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Ergonomics. 2005 Sep 15-Nov 15;48(11-14):1576-84.

Changes in the force development characteristics of muscle following repeated maximum force and power exercise.

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Research Institute for Sport and Exercise Sciences, Liverpool John Moores University.


There is some evidence to suggest that ability to develop force in skeletal muscle can be improved for a short period following repeated maximal strength exercise. Some studies have suggested the phenomenon known as post-activation potentiation (PAP) to explain this immediate response to such exercise. However, little is known about the physical and temporal characteristics of the changes in muscle function due to PAP when induced using whole-body maximal strength exercise. The purpose of this study was to establish the physical and temporal characteristics of PAP of muscle function in elite male athletes following maximum strength and power exercise. Fifteen participants performed one of repeated maximal strength exercise or maximal power exercise or a control protocol on separate occasions. Changes in maximum isometric voluntary force (iMF), maximum isometric rate of force development (iRFD) and maximum vertical counter-movement jump (CMJ) were assessed. Results suggest that post-activation potentiation of iRFD occurs but is preceded by an initial suppression of force development capability following repeated maximal strength exercise. Following repeated maximal power exercise, however, post-activation potentiation of iRFD occurs immediately but is not seen over as long a period as that observed following maximal strength exercise. These results suggest that post-activation potentiation does bring about increased force development capability following intense exercise and that the temporal profile of the post-activation potentiation changes with intensity of the exercise used to induce it.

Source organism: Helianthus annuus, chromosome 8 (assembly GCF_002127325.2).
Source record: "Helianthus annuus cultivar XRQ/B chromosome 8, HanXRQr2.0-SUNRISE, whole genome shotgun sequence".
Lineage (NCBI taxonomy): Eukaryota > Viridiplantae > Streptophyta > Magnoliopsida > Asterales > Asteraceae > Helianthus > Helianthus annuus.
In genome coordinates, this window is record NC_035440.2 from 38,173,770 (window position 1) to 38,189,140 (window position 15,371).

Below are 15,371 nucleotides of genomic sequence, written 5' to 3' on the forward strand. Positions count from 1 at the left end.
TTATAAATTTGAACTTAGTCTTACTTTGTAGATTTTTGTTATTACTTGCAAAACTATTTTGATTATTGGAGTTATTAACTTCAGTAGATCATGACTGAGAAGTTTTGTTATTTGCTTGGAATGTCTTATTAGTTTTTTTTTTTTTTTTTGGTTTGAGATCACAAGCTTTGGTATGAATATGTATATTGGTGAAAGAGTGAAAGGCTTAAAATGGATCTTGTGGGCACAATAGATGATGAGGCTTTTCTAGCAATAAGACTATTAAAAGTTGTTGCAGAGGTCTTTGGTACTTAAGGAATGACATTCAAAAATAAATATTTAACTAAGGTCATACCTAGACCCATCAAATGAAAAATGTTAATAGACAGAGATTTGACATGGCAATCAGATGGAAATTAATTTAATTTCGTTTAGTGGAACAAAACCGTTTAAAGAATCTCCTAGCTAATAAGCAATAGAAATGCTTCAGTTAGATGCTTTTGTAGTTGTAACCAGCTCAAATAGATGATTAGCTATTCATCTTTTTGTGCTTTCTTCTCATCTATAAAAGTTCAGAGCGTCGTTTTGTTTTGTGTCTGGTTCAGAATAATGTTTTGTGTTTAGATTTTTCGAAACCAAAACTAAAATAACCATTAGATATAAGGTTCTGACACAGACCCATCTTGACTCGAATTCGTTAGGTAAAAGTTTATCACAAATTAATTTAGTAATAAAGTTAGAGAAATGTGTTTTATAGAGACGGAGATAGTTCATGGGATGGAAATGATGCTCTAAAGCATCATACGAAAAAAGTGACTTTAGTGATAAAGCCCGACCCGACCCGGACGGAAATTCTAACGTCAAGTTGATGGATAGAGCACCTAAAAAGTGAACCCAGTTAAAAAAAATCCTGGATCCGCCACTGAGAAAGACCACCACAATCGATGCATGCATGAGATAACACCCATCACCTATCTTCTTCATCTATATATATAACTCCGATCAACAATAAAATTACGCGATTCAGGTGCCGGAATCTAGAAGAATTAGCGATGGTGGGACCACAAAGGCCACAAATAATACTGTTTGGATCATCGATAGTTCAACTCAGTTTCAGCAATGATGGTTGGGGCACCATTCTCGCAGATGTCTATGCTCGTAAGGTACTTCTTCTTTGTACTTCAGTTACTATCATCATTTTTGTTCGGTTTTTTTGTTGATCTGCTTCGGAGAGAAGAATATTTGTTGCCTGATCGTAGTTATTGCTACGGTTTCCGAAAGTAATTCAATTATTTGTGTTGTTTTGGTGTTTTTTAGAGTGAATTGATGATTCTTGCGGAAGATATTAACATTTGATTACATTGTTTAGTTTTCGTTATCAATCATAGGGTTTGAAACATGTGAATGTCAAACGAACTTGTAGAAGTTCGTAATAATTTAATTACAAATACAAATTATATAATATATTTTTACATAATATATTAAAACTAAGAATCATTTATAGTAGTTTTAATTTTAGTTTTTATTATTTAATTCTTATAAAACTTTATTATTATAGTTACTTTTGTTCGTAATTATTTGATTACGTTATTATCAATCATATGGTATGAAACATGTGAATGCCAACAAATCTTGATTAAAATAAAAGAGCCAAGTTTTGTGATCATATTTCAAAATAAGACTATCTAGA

[Indexed for MEDLINE]

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